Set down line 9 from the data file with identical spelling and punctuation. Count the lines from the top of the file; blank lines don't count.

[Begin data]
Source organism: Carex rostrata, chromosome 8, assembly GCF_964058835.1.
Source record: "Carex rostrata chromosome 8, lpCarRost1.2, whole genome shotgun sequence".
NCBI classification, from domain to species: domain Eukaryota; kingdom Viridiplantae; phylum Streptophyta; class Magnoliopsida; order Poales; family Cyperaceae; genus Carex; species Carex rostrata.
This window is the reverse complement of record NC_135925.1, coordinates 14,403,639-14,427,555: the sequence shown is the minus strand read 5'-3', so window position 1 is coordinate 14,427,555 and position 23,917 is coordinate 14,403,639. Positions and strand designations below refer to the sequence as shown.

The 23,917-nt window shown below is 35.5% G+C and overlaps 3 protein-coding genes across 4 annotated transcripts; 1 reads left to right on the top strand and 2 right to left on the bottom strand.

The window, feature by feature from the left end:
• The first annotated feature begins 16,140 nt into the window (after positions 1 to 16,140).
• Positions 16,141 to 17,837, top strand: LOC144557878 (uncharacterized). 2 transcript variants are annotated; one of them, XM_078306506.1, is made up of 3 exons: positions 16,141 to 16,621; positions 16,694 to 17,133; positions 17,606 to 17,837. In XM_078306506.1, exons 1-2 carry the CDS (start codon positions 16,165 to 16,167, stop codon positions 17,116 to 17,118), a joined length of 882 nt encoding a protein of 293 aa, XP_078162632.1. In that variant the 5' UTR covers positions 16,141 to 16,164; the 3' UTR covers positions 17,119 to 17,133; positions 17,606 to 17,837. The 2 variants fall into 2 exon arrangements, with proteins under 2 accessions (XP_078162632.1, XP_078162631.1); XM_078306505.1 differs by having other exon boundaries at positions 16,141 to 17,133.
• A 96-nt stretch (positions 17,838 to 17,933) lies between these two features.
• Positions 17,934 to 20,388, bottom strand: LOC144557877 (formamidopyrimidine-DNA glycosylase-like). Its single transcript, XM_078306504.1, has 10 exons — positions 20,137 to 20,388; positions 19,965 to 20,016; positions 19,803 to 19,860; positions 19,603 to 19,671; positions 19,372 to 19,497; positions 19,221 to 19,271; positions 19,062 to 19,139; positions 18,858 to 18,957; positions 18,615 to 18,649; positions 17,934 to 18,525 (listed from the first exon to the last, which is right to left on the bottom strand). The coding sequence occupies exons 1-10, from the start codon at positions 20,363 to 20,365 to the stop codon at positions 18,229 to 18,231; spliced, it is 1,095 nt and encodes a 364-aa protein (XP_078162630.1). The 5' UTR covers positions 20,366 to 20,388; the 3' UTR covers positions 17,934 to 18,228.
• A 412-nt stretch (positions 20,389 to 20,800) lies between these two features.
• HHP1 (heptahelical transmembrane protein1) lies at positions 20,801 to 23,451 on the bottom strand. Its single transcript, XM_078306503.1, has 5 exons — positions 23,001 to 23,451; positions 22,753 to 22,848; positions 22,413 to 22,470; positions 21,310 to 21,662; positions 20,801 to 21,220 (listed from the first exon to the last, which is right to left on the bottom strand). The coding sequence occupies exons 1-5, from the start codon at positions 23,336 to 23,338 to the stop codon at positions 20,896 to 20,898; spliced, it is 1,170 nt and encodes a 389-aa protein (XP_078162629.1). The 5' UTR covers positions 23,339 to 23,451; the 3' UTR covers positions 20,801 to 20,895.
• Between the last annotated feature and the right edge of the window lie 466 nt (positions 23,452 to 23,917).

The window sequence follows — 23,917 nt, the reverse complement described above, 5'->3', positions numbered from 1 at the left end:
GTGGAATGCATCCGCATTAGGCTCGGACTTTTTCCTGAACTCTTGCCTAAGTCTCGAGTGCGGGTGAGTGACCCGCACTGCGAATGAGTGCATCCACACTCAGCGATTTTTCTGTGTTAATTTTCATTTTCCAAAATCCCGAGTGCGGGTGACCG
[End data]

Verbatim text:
• A 96-nt stretch (positions 17,838 to 17,933) lies between these two features.